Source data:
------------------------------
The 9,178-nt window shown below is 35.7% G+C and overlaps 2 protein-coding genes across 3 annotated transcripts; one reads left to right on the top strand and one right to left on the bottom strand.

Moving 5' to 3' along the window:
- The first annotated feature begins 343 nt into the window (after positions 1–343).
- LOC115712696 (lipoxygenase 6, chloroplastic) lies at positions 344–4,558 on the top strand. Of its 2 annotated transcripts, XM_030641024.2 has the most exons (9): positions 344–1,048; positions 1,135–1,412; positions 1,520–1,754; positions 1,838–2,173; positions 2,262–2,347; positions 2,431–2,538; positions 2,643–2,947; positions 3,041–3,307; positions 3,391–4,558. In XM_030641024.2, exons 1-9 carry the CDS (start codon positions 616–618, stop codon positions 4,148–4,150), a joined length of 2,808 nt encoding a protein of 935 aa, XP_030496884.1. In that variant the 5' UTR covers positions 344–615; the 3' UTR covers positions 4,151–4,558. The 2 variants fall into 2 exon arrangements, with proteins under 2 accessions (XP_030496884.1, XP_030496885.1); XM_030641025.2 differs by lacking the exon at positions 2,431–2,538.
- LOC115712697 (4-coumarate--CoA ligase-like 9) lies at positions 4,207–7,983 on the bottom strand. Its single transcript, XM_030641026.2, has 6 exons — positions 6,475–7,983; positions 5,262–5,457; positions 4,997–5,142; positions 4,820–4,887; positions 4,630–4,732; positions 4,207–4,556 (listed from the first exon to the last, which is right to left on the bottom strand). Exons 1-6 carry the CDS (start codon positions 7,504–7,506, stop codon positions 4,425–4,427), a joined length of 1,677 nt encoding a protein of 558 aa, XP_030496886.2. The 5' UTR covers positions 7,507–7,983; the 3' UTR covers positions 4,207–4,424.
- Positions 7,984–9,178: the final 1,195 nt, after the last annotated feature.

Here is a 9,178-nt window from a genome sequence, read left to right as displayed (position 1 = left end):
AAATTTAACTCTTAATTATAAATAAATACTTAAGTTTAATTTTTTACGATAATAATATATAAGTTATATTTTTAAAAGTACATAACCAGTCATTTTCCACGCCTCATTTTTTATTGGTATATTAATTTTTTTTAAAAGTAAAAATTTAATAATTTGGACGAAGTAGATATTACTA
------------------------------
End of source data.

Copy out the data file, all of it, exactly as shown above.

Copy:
The 9,178-nt window shown below is 35.7% G+C and overlaps 2 protein-coding genes across 3 annotated transcripts; one reads left to right on the top strand and one right to left on the bottom strand.

Moving 5' to 3' along the window:
- The first annotated feature begins 343 nt into the window (after positions 1–343).
- LOC115712696 (lipoxygenase 6, chloroplastic) lies at positions 344–4,558 on the top strand. Of its 2 annotated transcripts, XM_030641024.2 has the most exons (9): positions 344–1,048; positions 1,135–1,412; positions 1,520–1,754; positions 1,838–2,173; positions 2,262–2,347; positions 2,431–2,538; positions 2,643–2,947; positions 3,041–3,307; positions 3,391–4,558. In XM_030641024.2, exons 1-9 carry the CDS (start codon positions 616–618, stop codon positions 4,148–4,150), a joined length of 2,808 nt encoding a protein of 935 aa, XP_030496884.1. In that variant the 5' UTR covers positions 344–615; the 3' UTR covers positions 4,151–4,558. The 2 variants fall into 2 exon arrangements, with proteins under 2 accessions (XP_030496884.1, XP_030496885.1); XM_030641025.2 differs by lacking the exon at positions 2,431–2,538.
- LOC115712697 (4-coumarate--CoA ligase-like 9) lies at positions 4,207–7,983 on the bottom strand. Its single transcript, XM_030641026.2, has 6 exons — positions 6,475–7,983; positions 5,262–5,457; positions 4,997–5,142; positions 4,820–4,887; positions 4,630–4,732; positions 4,207–4,556 (listed from the first exon to the last, which is right to left on the bottom strand). Exons 1-6 carry the CDS (start codon positions 7,504–7,506, stop codon positions 4,425–4,427), a joined length of 1,677 nt encoding a protein of 558 aa, XP_030496886.2. The 5' UTR covers positions 7,507–7,983; the 3' UTR covers positions 4,207–4,424.
- Positions 7,984–9,178: the final 1,195 nt, after the last annotated feature.

Here is a 9,178-nt window from a genome sequence, read left to right as displayed (position 1 = left end):
AAATTTAACTCTTAATTATAAATAAATACTTAAGTTTAATTTTTTACGATAATAATATATAAGTTATATTTTTAAAAGTACATAACCAGTCATTTTCCACGCCTCATTTTTTATTGGTATATTAATTTTTTTTAAAAGTAAAAATTTAATAATTTGGACGAAGTAGATATTACTA